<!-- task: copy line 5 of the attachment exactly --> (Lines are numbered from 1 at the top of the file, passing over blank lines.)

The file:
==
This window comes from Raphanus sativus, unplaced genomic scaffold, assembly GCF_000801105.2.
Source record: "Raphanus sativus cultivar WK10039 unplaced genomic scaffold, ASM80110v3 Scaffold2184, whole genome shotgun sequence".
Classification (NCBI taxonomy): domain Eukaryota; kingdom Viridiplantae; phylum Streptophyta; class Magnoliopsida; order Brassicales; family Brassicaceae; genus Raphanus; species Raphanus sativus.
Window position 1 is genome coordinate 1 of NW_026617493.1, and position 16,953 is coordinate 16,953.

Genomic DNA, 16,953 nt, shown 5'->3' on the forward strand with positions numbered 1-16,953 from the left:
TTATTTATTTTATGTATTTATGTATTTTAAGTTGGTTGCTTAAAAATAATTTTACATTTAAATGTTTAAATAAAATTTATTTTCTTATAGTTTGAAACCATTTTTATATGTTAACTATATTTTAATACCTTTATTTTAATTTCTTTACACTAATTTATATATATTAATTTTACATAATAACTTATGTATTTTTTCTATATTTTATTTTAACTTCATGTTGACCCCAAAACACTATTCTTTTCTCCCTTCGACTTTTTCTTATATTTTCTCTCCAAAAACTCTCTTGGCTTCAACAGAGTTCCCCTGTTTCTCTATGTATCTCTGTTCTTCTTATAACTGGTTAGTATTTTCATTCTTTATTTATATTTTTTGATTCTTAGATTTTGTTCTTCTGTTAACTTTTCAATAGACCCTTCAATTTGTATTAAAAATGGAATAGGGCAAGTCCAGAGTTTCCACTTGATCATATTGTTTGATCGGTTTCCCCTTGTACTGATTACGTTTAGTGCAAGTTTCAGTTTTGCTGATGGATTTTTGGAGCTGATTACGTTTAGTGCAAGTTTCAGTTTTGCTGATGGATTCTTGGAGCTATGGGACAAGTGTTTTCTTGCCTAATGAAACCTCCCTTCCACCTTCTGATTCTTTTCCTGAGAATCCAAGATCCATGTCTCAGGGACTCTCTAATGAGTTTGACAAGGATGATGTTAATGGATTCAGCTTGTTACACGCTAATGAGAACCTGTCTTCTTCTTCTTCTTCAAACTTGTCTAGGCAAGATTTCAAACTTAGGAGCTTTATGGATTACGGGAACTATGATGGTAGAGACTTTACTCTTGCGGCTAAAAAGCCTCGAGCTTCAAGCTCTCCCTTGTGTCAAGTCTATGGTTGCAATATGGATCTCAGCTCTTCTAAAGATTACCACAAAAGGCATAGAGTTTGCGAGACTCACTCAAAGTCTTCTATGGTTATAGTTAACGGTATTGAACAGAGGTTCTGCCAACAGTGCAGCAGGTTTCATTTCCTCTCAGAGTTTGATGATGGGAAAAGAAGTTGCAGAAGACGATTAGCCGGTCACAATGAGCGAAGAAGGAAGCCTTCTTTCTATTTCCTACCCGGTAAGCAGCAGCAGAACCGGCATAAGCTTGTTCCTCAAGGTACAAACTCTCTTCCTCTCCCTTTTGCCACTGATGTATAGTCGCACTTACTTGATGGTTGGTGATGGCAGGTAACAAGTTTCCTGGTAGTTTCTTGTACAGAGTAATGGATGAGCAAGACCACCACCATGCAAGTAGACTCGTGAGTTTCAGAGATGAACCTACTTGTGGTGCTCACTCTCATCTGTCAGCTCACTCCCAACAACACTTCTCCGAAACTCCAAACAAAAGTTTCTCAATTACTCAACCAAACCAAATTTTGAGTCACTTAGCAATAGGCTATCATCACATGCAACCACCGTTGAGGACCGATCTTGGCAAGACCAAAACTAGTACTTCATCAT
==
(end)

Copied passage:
Genomic DNA, 16,953 nt, shown 5'->3' on the forward strand with positions numbered 1-16,953 from the left: